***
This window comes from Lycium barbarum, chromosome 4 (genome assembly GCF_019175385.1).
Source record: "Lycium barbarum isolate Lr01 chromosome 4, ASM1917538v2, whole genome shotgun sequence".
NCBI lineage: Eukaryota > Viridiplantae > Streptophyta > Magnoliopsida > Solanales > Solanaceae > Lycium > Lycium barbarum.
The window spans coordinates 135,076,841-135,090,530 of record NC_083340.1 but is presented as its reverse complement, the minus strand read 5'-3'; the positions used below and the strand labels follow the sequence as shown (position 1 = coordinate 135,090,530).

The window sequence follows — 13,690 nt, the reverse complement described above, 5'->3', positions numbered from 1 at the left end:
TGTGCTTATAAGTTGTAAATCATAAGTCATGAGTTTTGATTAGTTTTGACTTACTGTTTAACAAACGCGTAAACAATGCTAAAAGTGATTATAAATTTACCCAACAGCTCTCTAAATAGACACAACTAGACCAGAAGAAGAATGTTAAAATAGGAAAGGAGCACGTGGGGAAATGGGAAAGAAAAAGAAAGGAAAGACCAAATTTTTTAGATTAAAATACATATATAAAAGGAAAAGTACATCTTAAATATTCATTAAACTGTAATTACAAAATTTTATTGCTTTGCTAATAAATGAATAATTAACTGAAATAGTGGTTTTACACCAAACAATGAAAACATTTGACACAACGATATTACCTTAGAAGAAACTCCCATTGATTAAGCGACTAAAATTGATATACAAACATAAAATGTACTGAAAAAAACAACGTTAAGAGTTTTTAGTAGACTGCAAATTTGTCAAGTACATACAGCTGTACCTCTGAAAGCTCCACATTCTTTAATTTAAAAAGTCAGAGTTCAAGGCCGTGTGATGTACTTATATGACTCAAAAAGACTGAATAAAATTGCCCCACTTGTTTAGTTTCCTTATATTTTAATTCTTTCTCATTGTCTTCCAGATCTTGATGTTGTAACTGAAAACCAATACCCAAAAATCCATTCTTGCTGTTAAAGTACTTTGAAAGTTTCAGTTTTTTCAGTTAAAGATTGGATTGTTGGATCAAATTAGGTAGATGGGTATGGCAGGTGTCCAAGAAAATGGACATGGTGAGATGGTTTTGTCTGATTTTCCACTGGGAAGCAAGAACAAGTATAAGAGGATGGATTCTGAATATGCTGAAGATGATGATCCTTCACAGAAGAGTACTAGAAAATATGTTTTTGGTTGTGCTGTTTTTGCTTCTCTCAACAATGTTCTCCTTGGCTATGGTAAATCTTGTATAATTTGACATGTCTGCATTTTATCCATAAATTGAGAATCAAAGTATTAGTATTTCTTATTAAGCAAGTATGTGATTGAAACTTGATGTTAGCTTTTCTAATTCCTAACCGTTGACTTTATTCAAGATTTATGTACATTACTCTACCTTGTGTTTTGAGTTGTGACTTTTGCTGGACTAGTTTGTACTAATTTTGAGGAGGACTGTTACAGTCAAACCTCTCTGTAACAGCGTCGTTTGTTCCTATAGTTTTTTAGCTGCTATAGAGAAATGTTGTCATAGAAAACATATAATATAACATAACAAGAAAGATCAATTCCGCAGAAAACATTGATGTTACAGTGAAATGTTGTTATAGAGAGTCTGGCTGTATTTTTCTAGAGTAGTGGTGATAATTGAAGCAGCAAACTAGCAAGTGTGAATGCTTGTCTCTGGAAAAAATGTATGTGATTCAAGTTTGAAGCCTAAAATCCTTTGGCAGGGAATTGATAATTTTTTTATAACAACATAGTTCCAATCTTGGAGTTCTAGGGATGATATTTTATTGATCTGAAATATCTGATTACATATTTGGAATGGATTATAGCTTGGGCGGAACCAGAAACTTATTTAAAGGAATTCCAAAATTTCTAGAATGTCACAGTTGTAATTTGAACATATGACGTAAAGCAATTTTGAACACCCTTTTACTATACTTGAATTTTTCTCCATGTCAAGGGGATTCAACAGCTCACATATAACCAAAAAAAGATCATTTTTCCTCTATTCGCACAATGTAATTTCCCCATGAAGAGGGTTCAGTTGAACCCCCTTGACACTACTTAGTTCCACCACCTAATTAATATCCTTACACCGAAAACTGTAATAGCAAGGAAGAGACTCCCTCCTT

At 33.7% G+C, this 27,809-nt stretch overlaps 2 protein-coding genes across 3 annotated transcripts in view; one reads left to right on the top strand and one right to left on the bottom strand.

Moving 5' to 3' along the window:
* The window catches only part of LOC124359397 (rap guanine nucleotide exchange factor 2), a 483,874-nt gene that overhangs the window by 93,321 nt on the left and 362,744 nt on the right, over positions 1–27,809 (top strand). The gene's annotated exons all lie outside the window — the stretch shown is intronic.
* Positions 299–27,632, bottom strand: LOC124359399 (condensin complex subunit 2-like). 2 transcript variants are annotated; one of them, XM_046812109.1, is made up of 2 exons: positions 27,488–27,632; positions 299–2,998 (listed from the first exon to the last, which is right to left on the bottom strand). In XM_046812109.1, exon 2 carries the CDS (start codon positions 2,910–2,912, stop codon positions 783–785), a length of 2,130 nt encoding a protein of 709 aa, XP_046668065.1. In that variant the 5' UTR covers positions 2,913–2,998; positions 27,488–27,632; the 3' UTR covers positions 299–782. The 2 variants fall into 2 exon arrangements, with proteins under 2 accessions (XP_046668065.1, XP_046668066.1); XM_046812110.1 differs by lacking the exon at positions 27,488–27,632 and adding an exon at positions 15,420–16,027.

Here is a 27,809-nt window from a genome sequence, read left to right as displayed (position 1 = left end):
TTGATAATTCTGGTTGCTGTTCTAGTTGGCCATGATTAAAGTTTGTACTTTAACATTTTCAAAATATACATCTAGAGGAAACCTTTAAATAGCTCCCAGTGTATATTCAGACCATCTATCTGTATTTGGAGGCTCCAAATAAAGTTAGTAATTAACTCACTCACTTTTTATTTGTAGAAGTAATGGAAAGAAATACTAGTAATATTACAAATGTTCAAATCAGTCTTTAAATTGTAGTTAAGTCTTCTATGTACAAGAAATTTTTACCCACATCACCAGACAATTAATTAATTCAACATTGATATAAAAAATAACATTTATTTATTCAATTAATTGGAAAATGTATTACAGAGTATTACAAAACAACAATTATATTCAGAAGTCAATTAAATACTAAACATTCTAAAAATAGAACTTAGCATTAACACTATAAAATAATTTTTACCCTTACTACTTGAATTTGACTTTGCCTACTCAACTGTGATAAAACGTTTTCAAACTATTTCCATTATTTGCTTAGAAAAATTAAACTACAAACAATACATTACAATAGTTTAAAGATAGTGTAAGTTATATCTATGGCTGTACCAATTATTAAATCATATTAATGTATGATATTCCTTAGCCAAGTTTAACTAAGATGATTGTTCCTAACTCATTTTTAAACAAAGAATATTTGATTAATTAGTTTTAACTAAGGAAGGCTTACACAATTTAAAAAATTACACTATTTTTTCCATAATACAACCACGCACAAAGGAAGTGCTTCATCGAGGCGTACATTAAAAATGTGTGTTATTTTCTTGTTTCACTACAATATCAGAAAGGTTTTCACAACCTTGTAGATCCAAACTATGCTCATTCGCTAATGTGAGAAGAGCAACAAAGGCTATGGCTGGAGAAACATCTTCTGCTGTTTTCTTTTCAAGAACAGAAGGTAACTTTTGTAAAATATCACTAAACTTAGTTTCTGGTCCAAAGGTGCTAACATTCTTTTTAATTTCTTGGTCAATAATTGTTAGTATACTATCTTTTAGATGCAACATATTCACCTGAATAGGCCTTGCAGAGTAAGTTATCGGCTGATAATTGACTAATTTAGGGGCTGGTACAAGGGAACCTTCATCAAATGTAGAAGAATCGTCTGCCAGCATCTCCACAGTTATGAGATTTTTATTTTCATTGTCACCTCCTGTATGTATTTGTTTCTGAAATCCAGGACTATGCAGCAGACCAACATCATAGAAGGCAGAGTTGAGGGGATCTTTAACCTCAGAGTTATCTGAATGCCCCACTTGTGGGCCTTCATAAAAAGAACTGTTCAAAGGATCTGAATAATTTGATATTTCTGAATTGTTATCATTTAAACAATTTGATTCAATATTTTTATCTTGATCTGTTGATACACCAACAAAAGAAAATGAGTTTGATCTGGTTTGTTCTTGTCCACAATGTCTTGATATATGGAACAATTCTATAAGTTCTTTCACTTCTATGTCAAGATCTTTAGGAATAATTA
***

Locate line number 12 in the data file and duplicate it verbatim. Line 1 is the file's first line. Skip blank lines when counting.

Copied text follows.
TTGATAATTCTGGTTGCTGTTCTAGTTGGCCATGATTAAAGTTTGTACTTTAACATTTTCAAAATATACATCTAGAGGAAACCTTTAAATAGCTCCCAGTGTATATTCAGACCATCTATCTGTATTTGGAGGCTCCAAATAAAGTTAGTAATTAACTCACTCACTTTTTATTTGTAGAAGTAATGGAAAGAAATACTAGTAATATTACAAATGTTCAAATCAGTCTTTAAATTGTAGTTAAGTCTTCTATGTACAAGAAATTTTTACCCACATCACCAGACAATTAATTAATTCAACATTGATATAAAAAATAACATTTATTTATTCAATTAATTGGAAAATGTATTACAGAGTATTACAAAACAACAATTATATTCAGAAGTCAATTAAATACTAAACATTCTAAAAATAGAACTTAGCATTAACACTATAAAATAATTTTTACCCTTACTACTTGAATTTGACTTTGCCTACTCAACTGTGATAAAACGTTTTCAAACTATTTCCATTATTTGCTTAGAAAAATTAAACTACAAACAATACATTACAATAGTTTAAAGATAGTGTAAGTTATATCTATGGCTGTACCAATTATTAAATCATATTAATGTATGATATTCCTTAGCCAAGTTTAACTAAGATGATTGTTCCTAACTCATTTTTAAACAAAGAATATTTGATTAATTAGTTTTAACTAAGGAAGGCTTACACAATTTAAAAAATTACACTATTTTTTCCATAATACAACCACGCACAAAGGAAGTGCTTCATCGAGGCGTACATTAAAAATGTGTGTTATTTTCTTGTTTCACTACAATATCAGAAAGGTTTTCACAACCTTGTAGATCCAAACTATGCTCATTCGCTAATGTGAGAAGAGCAACAAAGGCTATGGCTGGAGAAACATCTTCTGCTGTTTTCTTTTCAAGAACAGAAGGTAACTTTTGTAAAATATCACTAAACTTAGTTTCTGGTCCAAAGGTGCTAACATTCTTTTTAATTTCTTGGTCAATAATTGTTAGTATACTATCTTTTAGATGCAACATATTCACCTGAATAGGCCTTGCAGAGTAAGTTATCGGCTGATAATTGACTAATTTAGGGGCTGGTACAAGGGAACCTTCATCAAATGTAGAAGAATCGTCTGCCAGCATCTCCACAGTTATGAGATTTTTATTTTCATTGTCACCTCCTGTATGTATTTGTTTCTGAAATCCAGGACTATGCAGCAGACCAACATCATAGAAGGCAGAGTTGAGGGGATCTTTAACCTCAGAGTTATCTGAATGCCCCACTTGTGGGCCTTCATAAAAAGAACTGTTCAAAGGATCTGAATAATTTGATATTTCTGAATTGTTATCATTTAAACAATTTGATTCAATATTTTTATCTTGATCTGTTGATACACCAACAAAAGAAAATGAGTTTGATCTGGTTTGTTCTTGTCCACAATGTCTTGATATATGGAACAATTCTATAAGTTCTTTCACTTCTATGTCAAGATCTTTAGGAATAATTA